The Ministry of Environment (MOE) is investigating after a boat dumped fuel from a damaged engine at Lock 26 of the Trent-Severn Waterway in Lakefield on Monday night.
Gary Muloin, an environmental officer with the MOE, tells Global News, Trent-Severn Waterway staff used a boom to clean up the spill early Tuesday morning and that there was no further threat to the environment,
He tells us a small amount of the fuel may have flowed downstream and that Peterborough Utilities, who manages the wastewater treatment plant in the nearby city has been notified.
He said there was no threat to the drinking water.
Ed Paleczny lives nearby and tells Global News Peterborough he saw a large fuel slick surrounding a houseboat at the lock on Monday.
He notified the MOE’s action spill response line.
“It was a big oil slick that went from Lock 26 to about 1,000 feet up where the outflow goes into the Otonabee River,” said Paleczny. “It doesn’t take much to damage our drinking water or the environment.”
On Tuesday morning, the boat attempted to leave the lock to head back to Buckhorn.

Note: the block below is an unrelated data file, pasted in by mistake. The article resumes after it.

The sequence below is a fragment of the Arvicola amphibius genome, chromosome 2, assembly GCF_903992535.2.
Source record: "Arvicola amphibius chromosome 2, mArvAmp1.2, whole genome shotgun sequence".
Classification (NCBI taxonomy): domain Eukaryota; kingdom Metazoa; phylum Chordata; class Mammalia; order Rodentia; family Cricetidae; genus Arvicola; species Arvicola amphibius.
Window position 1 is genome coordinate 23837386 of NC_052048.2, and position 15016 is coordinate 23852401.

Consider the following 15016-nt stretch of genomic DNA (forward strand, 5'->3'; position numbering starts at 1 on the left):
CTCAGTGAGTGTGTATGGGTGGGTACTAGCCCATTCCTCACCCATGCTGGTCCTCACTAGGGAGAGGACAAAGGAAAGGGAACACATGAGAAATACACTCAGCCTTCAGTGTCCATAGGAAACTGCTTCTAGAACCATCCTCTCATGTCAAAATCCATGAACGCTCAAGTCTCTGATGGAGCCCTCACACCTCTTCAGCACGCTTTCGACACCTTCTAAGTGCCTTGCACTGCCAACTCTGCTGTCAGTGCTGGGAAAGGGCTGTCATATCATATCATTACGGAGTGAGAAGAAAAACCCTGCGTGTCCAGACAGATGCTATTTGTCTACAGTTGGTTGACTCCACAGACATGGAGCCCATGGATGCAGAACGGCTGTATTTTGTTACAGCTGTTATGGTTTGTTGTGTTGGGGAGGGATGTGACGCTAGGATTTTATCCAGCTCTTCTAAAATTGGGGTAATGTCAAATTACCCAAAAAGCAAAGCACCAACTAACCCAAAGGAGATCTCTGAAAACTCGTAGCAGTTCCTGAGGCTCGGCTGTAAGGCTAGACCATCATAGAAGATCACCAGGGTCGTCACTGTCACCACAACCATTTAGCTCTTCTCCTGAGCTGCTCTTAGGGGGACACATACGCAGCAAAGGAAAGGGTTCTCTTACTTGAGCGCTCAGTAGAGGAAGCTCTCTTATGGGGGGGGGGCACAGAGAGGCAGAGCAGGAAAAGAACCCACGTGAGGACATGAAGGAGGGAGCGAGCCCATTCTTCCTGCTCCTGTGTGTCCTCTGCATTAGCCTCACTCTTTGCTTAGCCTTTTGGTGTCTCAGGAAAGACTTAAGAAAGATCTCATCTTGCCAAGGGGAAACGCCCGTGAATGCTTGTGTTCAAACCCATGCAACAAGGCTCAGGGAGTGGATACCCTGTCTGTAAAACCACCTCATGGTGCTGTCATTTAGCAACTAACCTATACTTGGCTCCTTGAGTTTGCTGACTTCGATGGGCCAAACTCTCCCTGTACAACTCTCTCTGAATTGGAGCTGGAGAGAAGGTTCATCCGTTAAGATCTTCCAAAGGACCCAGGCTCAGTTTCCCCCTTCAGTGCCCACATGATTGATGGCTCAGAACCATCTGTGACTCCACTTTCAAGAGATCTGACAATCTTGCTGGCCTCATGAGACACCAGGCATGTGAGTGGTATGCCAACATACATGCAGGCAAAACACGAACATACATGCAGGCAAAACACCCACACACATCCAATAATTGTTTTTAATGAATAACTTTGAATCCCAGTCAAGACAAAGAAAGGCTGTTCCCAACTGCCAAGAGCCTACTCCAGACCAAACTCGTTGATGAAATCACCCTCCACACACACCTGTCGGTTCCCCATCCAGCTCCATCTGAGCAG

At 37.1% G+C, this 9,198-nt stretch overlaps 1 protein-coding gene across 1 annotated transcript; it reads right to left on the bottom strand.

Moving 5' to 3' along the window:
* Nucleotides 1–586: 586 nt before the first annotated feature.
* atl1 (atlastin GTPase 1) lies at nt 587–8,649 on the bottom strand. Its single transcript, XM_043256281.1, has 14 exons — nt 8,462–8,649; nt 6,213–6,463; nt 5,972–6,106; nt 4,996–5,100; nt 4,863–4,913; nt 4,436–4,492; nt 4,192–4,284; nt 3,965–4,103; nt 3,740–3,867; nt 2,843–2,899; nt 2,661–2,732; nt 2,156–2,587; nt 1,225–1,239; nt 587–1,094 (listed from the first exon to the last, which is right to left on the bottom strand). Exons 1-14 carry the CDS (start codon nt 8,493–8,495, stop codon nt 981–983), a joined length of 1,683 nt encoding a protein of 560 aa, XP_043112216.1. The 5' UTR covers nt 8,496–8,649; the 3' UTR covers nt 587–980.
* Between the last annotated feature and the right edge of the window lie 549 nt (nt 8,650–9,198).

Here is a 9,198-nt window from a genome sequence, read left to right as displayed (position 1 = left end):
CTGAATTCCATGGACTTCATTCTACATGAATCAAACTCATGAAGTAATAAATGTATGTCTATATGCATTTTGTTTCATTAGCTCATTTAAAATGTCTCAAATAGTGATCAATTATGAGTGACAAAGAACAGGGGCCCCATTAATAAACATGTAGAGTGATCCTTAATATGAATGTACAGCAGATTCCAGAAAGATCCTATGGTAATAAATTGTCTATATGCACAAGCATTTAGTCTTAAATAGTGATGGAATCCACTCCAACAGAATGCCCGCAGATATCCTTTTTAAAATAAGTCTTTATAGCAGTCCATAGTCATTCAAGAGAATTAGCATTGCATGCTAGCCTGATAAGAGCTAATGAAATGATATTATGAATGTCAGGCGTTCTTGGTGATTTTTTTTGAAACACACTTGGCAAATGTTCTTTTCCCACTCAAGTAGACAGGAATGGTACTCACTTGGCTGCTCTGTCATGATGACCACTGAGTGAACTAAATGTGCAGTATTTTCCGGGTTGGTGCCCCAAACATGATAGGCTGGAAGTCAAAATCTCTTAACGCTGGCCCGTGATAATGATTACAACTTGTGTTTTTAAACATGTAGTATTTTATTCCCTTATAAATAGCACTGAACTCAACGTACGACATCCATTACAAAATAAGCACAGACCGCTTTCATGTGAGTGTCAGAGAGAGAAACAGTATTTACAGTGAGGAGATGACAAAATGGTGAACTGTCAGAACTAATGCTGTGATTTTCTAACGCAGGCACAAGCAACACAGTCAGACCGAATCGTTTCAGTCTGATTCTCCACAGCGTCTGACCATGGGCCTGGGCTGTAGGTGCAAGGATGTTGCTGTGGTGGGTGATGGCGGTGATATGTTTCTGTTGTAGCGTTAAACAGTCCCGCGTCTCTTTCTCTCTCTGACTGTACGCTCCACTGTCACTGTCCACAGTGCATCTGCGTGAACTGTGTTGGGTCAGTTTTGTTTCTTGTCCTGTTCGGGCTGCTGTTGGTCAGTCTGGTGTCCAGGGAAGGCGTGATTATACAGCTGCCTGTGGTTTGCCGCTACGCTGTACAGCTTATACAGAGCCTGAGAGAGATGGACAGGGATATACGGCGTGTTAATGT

A woman, who claimed to be with the boaters, was walking along the shoreline.
She wished her name not be published.
She told Global News, the boaters were travelling from Buckhorn to Toronto when they encountered a failure to one of its two engines at Lock 26.
The woman said a mechanic checked it out and informed the boaters to take it close by for repairs.
The boat was seen colliding with the rocks on the shoreline as it left the lock.
In an emailed statement to Global News, Valerie de Winter, spokesperson for Parks Canada, said:
“The minor spill was quickly contained using booms and was then removed by a professional hazardous material removal contractor using a pumper truck.
Municipalities both upstream and downstream of lock 26 were advised of the incident.
A professional mechanic ensured that the problem with the boat involved was rectified and no longer presents a risk to the environment.
The response was swift and joint involving participation from the Canadian Coast Guard, the Province of Ontario (Ministry of the Environment and Climate Change, Spills Action Centre) and local municipalities.”
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